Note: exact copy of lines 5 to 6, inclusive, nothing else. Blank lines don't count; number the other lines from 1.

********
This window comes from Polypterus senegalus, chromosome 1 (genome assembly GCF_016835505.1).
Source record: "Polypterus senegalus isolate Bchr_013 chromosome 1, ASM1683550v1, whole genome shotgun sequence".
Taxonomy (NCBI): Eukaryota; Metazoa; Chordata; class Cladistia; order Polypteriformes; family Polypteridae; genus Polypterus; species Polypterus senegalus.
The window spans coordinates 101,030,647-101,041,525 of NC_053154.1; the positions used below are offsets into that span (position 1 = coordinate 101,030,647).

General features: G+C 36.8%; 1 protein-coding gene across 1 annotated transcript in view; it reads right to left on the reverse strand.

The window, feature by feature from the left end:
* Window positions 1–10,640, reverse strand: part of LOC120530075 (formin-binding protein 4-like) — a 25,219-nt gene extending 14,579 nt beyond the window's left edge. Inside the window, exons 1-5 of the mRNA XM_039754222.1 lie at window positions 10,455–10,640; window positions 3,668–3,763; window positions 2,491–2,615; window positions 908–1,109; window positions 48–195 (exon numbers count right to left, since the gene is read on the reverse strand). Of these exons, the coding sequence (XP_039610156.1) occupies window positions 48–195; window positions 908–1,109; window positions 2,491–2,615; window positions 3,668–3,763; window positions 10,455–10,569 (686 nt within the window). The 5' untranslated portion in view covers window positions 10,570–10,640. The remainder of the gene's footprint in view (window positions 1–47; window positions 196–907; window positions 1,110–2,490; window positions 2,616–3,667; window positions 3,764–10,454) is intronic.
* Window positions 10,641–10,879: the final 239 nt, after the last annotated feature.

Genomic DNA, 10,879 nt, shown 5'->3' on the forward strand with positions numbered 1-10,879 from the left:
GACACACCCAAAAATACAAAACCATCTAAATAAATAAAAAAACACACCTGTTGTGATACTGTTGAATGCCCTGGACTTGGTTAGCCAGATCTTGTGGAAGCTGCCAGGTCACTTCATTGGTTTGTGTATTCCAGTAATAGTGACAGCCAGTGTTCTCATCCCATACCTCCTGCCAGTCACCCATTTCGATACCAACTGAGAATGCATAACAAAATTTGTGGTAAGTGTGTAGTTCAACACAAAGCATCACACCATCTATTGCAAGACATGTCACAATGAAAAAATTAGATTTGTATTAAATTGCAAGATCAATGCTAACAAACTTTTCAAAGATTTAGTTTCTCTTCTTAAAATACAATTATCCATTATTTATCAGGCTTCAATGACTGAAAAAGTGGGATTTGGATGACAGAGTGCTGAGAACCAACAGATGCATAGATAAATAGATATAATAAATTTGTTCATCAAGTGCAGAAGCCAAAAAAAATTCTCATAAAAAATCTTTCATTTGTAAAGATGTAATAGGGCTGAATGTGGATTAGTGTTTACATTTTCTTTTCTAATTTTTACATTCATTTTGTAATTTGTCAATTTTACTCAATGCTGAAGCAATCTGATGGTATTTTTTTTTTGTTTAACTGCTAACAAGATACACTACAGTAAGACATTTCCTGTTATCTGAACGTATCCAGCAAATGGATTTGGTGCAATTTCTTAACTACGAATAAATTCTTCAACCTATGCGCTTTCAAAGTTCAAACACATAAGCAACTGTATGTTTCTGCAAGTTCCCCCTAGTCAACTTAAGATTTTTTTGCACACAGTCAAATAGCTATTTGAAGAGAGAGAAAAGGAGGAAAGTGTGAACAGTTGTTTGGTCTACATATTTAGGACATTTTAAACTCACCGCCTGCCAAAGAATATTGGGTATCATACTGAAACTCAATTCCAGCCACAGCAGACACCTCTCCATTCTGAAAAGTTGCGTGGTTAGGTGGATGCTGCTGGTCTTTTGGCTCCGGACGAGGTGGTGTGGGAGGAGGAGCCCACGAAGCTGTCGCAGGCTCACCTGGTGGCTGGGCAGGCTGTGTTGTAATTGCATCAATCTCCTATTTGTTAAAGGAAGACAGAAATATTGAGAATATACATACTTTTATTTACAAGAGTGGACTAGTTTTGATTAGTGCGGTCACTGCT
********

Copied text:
General features: G+C 36.8%; 1 protein-coding gene across 1 annotated transcript in view; it reads right to left on the reverse strand.

The window, feature by feature from the left end: